After waiting five days for good sailing conditions, the two competitors for the 33rd America's Cup Match finally drew their swords and began a duel that won't soon be forgotten. In the 5-minutes of maneuvering before the starting gun, skipper James Spithill of USA laid double trouble on the Alinghi 5, using its right-of-way position to force Swiss skipper Ernesto Bertarelli to tack into an unfavored position and, misjudging the speed of USA, Bertarelli tacked too late. Spithill changed course to avoid a collision, but it was heart-stopping moment and Alinghi drew a penalty—a 270-degree turn they executed at the end of the race.
I've match raced in boats that go 5 or 6 knots, and I can tell you the adrenalin involved in this maneuver, which is a called a "dial-up", is quite enough for me at those speeds. I'm sure two 90-footers had never entered the starting area for a match race with hulls flying and closing at such high speeds. And although I was watching on the Internet, like many other sailing fans, I won't mind watching it several more times. The photos below give you a sense of the sequence.
Perhaps if an experienced match racer had been at the helm, rather than Alinghi owner Bertarelli, the penalty wouldn't have occurred, but it's hard to say. Nobody has engaged in the cut-and-thrust of professional pre-start match racing in boats that are so fast. And, as well, it made no difference in the final result.
Despite the penalty, there was plenty of intrigue soon to follow. Spithill was in a controlling position until one minute before the start, then overplayed his hand and lost steerageway with the winged trimaran, which can be tempermental in light winds at slow speeds. Bertarelli was able to jibe away and escape, then start the race well ahead of the American boat, which was a full 600-plus meters behind before it crossed the line.
Nonetheless, the winds were light, only 5 to 6 knots at the start, and the racecourse for the day was 40 miles long—20 miles upwind to a buoy set to the south, far down the coast of Spain, and then back. So, the game had really only just begun.
Most experienced multihull sailors knew beforehand that a light-air race between these two boats, one with two hulls and one with three, might well hinge on the question of which could fly a hull (or two) first. Many were betting that BMW Oracle's USA would be faster once powered up, but that the lighter Alinghi 5 would fly its hull first, which would give it a big advantage in exactly these wind conditions.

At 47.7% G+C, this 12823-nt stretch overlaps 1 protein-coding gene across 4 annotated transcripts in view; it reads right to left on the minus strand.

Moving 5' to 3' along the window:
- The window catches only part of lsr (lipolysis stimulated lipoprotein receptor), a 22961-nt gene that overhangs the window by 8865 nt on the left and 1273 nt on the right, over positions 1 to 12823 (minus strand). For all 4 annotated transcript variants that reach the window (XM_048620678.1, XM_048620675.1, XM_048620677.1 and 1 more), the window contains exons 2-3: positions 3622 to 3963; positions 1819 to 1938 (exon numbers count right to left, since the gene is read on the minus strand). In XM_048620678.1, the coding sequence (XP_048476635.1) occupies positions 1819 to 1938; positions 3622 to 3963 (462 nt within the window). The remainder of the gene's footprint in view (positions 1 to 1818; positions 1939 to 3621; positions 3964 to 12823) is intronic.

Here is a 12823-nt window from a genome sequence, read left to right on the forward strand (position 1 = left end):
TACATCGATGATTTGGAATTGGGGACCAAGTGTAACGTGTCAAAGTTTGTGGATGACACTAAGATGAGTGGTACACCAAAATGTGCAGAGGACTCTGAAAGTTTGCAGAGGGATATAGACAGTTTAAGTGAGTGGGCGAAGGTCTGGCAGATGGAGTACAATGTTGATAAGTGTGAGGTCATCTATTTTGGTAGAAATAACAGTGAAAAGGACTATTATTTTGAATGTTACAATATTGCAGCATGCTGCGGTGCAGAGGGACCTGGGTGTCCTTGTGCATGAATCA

The experts were dead wrong on this day. USA flew a large jib and, with its two-element wing (223 feet tall) in full lifting mode, its crew was able to fly both hulls without difficulty. Alinghi, by contrast, flew its hull most of the time, but when the winds lightened up periodically, the windward hull often came down and kissed the water, creating extra drag. The Alinghi crew changed jibs early in the race, which might've helped a bit, but the change process also slowed them down.
Both boats took off on port tack and put on an impressive speed display, sailing between 16 and 24 knots upwind in 5 to 10 knots of wind—that's 2.5 times wind speed. Very efficient!
But USA was able to point a few degrees closer to the wind and sail an average of close to a knot faster. At the mark they had a big lead and, again, even though its three hulls are presumably heavier, they were faster downwind too.
Notably, because of the light air, two members of the BMW Oracle team got off the boat before the race—owner Larry Ellison and the winningest skipper in America's Cup history, New Zealander Russell Coutts, who has directed the entire campaign, but ceded his helm position to the youthful James Spithill, of Australia.
For more on the first race, and a preview of Sunday's Race 2 (which could be the final contest in this best-two-of-three series), I recommend that you read Kimball Livingston's recent reports, USA (USA) and Mode Mod, written on location in Valencia. To watch Race 2, go to americascup.com or (as an alternative in the U.S.) ESPN360.com.